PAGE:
Coverage: Live text and radio commentaries of selected matches across BBC Radio 5 Sports Extra, the BBC Sport website and app
Sue Barker says women’s tennis needs more big rivalries to grow interest in the sport after further scheduling controversy at the French Open.
Tournament organisers have been criticised with only one of the 10 Roland Garros night sessions featuring a match from the women’s draw.
American player Jessica Pegula has called the situation “disappointing”.
Former French Open winner Barker, 67, said it was a “tricky situation” for tournament director Amelie Mauresmo.
The night-session match is promoted as the highlight of the day, with only Aryna Sabalenka’s fourth-round contest last Sunday against Sloane Stephens scheduled at night in this year’s tournament.
Only one of the 10 night matches last year involved female players.
Former world number one Mauresmo argued the men’s matches had more “appeal” and it was hard to find enough stars or compelling match-ups in the women’s draw.
World number one Iga Swiatek found those comments “a little bit disappointing and surprising” and Mauresmo later apologised.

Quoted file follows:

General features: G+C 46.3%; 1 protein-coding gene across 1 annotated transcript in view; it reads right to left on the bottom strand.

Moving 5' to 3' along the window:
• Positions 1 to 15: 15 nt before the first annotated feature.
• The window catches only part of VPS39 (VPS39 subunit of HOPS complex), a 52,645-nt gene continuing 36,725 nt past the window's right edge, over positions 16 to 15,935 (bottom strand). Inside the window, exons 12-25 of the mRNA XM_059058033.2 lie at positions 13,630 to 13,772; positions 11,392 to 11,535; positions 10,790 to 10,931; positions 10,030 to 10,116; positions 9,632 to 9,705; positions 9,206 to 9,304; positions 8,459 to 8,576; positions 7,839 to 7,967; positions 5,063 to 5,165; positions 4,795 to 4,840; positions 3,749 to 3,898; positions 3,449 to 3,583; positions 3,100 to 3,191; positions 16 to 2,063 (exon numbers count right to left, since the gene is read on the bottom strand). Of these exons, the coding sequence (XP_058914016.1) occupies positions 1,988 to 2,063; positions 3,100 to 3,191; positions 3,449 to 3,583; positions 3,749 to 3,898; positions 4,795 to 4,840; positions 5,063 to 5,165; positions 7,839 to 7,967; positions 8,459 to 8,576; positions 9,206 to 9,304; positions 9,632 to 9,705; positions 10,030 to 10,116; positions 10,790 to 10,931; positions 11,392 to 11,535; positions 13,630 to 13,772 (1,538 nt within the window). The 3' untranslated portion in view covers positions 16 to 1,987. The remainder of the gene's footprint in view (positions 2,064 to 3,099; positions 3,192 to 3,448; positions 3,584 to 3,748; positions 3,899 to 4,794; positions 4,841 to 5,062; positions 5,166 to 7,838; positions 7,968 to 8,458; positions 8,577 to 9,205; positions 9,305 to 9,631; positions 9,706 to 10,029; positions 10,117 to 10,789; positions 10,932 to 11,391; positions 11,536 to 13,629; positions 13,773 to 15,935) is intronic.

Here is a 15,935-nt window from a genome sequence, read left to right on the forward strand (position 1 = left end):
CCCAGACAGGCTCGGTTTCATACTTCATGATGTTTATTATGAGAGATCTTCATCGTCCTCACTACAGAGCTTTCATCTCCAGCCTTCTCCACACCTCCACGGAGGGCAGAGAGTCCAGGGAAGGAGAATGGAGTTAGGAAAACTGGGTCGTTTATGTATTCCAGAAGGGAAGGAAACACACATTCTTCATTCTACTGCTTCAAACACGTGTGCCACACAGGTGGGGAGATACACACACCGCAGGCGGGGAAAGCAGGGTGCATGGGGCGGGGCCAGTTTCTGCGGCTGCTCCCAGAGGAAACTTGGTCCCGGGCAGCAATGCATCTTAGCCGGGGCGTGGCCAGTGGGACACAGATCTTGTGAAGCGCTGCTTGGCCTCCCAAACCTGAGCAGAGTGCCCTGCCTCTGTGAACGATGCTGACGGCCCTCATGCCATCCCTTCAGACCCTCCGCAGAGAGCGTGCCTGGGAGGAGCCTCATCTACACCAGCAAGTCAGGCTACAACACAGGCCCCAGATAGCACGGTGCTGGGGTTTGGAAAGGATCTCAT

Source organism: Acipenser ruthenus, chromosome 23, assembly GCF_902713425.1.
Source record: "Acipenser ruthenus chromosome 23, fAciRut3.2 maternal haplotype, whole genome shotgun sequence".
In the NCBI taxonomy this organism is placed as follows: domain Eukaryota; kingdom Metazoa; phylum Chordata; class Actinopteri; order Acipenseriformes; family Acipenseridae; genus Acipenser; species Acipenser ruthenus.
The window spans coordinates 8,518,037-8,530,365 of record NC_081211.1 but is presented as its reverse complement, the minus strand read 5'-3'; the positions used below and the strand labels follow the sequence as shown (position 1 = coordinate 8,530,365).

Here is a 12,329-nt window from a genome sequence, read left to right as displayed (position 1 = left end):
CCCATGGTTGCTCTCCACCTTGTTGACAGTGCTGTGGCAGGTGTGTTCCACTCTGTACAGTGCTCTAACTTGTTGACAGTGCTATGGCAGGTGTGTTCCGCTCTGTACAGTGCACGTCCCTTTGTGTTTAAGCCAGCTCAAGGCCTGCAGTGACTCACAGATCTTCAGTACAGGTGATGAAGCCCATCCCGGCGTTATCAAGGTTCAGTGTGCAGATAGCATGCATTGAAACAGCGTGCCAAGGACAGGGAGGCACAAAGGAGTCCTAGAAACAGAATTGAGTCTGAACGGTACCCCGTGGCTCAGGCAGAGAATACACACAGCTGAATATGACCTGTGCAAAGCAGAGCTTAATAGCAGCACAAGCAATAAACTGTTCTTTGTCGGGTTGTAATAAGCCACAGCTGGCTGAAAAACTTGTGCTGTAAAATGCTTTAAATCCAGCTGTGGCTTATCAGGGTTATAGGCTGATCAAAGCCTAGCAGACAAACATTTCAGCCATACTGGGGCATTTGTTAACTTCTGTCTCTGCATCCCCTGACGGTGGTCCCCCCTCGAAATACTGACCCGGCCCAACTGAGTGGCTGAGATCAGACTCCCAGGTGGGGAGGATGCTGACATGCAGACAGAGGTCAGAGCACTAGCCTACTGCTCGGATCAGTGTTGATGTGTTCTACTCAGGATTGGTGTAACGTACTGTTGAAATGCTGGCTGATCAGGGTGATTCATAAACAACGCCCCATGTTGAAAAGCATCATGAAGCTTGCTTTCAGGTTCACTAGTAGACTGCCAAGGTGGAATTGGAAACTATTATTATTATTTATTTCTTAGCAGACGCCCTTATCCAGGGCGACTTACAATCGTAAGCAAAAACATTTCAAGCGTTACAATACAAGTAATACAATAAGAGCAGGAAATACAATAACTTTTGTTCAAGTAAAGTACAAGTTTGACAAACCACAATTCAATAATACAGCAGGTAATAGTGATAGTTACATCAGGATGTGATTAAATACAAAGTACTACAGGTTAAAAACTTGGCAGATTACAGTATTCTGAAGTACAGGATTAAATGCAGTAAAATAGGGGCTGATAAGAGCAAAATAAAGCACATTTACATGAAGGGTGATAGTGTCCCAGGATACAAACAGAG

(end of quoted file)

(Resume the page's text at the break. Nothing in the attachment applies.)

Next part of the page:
Saturday’s final sees Poland’s Swiatek defend her title against Czech outsider Karolina Muchova, ranked 43rd in the world.
“It’s a slight dilemma for a tournament director with the men’s game being best of five sets and the women’s being best of three,” former BBC presenter Barker told BBC Radio 4 Woman’s Hour.
“If you do schedule a match for the night session and it only lasts an hour, because some of the women’s matches only last an hour, then the public isn’t going to like it.
“It’s a very difficult, tricky situation for Amelie [Mauresmo] to be in. And sadly, now with Serena [Williams] having gone, there aren’t the big names in the women’s game at the moment. They’ve got to build up.
“What we really need is a few really good players to be in the slam finals for a few years and build up that rivalry that we’ve seen with Roger [Federer] and Rafael [Nadal] and Novak [Djokovic] and Andy [Murray].
“People don’t really know who those players are. Elena Rybakina, who won last year at Wimbledon, I don’t think you would know her if she walked down the street.
“We need to have more established players in the same fame as Maria Sharapova and Serena and Venus Williams.”
Unlike the Australian Open and US Open, which schedule two night-session matches every day, the French Open has just one.
In March, Women’s Tennis Association (WTA) chief executive Steve Simon told BBC Sport having women’s matches at night sessions at all tournaments is “very, very critical” in the fight for equal prize money all year round.
“I’m thrilled that now Wimbledon on centre court has three matches and they have two men’s, one women’s and then on another day they have two women’s, one men’s,” added Barker, whose French Open title in 1976 was her only Grand Slam success.
“I sort of have sympathy for Amelie, I understand it. But at the end of the day we want equality across all the tournaments. That’s what we’ve been fighting for and that’s what we really need.